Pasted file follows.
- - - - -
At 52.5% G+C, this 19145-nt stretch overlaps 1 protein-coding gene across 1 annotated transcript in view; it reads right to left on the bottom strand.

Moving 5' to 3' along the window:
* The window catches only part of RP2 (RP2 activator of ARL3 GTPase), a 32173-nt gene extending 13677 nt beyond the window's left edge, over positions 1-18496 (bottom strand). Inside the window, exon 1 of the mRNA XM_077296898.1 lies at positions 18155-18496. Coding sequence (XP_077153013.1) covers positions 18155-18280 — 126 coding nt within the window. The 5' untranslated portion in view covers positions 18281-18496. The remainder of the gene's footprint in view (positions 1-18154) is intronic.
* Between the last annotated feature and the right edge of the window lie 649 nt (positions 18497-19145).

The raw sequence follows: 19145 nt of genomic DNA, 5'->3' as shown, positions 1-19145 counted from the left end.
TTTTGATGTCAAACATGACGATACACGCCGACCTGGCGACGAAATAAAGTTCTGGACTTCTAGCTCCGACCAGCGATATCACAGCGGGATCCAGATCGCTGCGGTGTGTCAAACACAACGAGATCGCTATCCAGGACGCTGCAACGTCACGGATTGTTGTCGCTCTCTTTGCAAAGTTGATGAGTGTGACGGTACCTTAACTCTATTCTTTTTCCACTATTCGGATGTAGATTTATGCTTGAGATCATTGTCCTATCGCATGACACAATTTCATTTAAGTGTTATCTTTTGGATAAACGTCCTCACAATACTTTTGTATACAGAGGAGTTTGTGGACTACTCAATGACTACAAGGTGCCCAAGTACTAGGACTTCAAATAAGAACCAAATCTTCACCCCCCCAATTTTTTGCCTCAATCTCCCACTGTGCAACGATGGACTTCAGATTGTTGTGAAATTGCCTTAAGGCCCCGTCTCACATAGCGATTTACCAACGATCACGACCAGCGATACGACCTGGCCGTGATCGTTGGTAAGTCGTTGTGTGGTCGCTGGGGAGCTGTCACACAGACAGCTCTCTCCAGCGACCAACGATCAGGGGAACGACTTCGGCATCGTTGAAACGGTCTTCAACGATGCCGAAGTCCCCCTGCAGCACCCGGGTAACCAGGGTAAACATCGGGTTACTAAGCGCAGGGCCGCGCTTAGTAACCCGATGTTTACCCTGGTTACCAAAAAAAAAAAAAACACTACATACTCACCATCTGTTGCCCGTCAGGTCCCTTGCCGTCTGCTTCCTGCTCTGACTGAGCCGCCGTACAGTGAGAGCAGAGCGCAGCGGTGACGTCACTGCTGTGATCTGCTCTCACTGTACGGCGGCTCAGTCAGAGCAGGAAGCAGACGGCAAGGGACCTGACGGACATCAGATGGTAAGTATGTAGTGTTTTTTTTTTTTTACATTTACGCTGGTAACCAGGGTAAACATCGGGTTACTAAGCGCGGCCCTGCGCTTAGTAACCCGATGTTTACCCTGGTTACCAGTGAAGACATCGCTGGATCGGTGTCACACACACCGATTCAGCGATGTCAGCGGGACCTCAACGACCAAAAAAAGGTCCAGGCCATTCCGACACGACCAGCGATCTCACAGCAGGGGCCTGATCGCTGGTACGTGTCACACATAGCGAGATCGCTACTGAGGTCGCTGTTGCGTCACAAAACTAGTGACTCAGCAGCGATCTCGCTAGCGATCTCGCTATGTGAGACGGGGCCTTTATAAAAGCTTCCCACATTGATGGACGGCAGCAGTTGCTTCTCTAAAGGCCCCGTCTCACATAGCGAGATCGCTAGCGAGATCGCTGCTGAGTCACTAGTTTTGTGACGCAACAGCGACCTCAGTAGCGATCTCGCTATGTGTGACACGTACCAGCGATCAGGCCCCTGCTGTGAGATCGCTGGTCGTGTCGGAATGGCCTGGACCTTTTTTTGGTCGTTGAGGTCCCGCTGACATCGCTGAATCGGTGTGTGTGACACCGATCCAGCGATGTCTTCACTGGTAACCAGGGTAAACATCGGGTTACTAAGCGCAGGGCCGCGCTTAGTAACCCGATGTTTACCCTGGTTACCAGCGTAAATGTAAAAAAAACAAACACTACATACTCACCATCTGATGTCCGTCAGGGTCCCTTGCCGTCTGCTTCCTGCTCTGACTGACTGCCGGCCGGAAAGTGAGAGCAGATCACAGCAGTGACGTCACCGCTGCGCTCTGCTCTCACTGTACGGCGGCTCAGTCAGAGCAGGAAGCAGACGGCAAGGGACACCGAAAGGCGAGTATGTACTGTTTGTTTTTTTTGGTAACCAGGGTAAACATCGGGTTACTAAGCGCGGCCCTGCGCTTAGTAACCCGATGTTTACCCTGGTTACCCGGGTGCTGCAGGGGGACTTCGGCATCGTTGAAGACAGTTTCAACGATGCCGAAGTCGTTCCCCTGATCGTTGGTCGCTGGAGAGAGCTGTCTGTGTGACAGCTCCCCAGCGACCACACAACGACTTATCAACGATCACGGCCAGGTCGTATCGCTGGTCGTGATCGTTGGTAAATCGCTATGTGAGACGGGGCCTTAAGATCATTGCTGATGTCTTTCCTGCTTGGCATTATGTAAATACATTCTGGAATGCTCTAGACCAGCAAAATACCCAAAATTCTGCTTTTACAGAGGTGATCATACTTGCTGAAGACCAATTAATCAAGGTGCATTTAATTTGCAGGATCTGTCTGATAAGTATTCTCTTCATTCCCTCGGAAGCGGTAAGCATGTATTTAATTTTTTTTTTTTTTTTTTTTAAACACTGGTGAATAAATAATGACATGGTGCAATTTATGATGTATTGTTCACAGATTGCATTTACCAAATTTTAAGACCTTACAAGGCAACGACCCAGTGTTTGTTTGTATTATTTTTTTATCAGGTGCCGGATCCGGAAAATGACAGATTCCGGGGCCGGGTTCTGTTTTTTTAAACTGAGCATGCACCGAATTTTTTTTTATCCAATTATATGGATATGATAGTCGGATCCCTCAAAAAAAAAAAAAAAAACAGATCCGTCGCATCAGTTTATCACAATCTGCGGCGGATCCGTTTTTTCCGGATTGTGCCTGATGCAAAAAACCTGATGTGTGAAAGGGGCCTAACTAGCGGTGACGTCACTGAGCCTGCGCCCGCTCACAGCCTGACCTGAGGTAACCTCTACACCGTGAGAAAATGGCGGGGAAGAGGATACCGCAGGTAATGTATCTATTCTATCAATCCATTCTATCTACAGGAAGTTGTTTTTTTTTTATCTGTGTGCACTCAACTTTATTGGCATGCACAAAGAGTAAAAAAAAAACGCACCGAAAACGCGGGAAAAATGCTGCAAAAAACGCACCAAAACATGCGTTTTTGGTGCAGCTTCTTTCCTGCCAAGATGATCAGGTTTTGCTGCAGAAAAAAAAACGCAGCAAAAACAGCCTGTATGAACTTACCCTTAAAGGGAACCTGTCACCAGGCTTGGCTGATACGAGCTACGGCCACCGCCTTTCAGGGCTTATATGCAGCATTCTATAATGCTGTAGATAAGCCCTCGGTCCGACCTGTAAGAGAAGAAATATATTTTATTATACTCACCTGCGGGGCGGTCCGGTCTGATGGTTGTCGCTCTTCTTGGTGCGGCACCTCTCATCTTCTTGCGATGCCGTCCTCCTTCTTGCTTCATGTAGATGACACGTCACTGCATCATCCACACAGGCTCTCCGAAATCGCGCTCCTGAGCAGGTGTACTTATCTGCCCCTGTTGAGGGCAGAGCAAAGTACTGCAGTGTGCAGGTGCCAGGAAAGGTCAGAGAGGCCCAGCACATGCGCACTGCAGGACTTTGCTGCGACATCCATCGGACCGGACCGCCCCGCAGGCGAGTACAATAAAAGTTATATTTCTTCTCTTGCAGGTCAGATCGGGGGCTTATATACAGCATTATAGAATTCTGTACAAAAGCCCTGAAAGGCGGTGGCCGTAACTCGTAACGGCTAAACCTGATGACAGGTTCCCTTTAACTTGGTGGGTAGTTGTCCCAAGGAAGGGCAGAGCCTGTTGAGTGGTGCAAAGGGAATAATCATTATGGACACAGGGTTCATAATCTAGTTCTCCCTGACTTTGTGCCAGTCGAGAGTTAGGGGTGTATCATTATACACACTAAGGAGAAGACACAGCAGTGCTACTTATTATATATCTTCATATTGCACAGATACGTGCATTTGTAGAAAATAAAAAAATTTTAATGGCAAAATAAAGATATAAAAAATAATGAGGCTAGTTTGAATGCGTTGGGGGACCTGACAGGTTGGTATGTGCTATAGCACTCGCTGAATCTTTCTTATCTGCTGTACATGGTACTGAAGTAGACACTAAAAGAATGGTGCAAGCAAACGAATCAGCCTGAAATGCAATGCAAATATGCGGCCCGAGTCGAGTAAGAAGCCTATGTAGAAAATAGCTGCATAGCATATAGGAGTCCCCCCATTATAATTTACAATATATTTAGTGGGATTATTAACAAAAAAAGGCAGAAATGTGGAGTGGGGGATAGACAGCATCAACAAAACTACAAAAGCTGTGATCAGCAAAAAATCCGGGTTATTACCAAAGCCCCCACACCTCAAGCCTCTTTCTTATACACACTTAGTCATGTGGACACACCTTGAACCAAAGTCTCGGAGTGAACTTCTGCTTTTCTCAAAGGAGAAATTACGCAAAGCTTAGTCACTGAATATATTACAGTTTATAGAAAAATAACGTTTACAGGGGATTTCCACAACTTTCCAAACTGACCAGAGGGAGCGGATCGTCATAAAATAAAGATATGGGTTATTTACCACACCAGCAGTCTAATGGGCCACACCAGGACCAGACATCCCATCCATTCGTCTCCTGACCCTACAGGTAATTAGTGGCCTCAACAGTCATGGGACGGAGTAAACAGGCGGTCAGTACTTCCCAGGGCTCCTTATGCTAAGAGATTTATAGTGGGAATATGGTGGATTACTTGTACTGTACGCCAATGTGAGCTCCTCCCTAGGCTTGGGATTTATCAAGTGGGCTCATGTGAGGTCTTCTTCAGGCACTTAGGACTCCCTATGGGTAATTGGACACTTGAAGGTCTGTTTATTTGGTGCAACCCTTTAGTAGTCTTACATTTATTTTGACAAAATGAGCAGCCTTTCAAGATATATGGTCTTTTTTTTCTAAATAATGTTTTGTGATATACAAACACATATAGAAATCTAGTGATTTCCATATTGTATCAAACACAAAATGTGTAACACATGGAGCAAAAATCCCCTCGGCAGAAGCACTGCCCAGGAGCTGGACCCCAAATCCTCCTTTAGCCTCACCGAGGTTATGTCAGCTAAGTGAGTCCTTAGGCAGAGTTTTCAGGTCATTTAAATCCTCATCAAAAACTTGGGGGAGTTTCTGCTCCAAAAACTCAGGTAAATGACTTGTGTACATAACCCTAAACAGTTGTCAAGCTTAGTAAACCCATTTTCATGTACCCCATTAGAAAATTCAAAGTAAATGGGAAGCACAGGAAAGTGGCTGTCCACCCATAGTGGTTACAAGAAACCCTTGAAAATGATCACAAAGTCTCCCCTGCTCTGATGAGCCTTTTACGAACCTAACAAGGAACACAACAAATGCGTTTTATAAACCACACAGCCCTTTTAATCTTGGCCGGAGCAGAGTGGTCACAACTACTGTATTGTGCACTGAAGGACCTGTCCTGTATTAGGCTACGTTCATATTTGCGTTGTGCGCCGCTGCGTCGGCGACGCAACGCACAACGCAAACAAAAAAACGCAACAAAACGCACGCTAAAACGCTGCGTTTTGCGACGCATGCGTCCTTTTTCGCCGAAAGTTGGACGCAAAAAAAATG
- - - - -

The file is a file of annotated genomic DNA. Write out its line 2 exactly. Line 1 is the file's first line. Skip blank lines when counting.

Moving 5' to 3' along the window: